DATUM(IITMVR) ← DATUM(IITMVR) + 1;
        NOTE: LOP is compiled into code other than  a straightforward
        procedure call  and thus like  many other  functionals cannot
        appear as a statement but only as part of an expression. Thus
        if  we just  wanted to  remove an  arbitrary set  element and
        throw if away we would have to say:

                         DMY ← LOP(SETVAR);

        where DMY is an itemvar whose contents we do not  care about,
        rather than the simpler:


                            LEAP TUTORIAL               June 12, 1973

     3. LENGTH(setexpr) - returns  the number of items within  a set.
        Logically equivalent to following procedure:
             BEGIN "LENGTH"
                COUNT ← 0;
                WHILE (Y ≠ PHI) DO
                      DUMMY ← LOP(Y);"remove an element from the set"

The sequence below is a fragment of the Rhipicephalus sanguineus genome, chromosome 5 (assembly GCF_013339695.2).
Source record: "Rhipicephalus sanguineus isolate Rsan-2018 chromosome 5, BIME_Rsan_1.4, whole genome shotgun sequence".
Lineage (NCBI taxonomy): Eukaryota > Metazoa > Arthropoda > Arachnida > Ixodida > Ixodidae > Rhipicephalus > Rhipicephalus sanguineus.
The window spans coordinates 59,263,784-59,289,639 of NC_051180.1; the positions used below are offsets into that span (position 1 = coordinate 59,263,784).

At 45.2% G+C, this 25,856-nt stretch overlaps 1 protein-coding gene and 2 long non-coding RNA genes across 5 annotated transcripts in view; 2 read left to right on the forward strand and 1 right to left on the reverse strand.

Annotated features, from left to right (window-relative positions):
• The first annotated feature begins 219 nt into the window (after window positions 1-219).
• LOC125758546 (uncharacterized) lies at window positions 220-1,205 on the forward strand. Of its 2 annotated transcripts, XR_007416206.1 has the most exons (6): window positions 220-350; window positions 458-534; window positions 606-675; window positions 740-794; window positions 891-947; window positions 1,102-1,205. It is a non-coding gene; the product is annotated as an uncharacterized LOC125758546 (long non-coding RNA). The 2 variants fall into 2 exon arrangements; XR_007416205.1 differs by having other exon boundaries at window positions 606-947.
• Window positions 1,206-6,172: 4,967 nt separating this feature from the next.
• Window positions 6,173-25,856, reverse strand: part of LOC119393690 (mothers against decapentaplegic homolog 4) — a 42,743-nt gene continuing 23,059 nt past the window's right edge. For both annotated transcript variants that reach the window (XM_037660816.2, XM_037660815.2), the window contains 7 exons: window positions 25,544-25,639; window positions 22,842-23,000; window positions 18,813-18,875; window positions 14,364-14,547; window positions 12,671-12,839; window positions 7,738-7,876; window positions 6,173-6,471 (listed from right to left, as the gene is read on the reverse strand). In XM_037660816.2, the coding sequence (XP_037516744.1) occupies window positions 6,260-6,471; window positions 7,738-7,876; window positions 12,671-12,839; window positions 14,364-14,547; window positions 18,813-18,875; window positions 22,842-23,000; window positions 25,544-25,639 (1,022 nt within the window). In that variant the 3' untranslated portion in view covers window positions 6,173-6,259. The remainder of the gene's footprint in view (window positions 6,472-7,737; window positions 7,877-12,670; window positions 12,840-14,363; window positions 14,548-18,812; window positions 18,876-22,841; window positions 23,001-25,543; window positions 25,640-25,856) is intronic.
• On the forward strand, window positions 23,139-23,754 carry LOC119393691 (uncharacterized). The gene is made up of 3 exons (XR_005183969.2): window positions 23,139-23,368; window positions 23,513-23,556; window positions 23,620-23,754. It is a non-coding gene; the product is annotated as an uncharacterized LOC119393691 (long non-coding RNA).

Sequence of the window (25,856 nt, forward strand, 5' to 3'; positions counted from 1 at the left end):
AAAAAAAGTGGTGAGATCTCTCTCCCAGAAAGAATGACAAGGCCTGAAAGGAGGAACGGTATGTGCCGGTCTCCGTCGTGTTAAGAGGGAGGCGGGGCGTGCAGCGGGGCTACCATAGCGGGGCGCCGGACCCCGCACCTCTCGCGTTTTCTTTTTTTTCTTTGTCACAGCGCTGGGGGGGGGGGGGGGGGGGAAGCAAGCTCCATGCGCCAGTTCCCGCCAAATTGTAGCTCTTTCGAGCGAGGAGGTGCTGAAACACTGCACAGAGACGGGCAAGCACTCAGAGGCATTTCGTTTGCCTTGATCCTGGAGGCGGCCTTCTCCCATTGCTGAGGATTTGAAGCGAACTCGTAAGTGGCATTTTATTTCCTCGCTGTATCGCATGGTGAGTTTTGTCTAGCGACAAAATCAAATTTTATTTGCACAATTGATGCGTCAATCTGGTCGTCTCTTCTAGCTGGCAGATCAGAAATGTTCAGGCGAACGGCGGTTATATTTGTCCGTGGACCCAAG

COUNT ← COUNT +1; "step count of elements"
             END "LENGTH";
        The actual  implementation of LENGTH  is much  more efficient
        than  the above  procedure (usually  taking only  two machine
        instructions).  The most  efficient way  of determining  if a
        given set is  empty is to  see if the  LENGTH of that  set is
        zero. This is actually much faster that comparing the set and
        PHI for equality.

                            LEAP TUTORIAL               June 12, 1973


A list is  an ordered sequence  of items (not  necessarily distinct).
List variables are  initialized to NIL  the empty list  containing no
items.  List variables  receive values  by assignment  or  by placing
individual items in them by PUT statements.

LIST Expressions

     1. Explicit List -  written as the sequence of  items (separated
        by commas) all surrounded  by list brackets "{{ }}".   SKIP 1
        a. {{ item1, item2, item3}}
        b. {{ item2, item1, item3 }}
        c. {{ item2, item2, item1, item 3 }}

        Note  that since  the  order and  number of  times  each item
        appears is  important for each  lists, the expressions  a, b,
        and c above all represent different list expressions.

        NOTE: we may represent NIL, the empty list, by {{ }}

     2. Concatenation - written  list1 & list2 This forms a  new list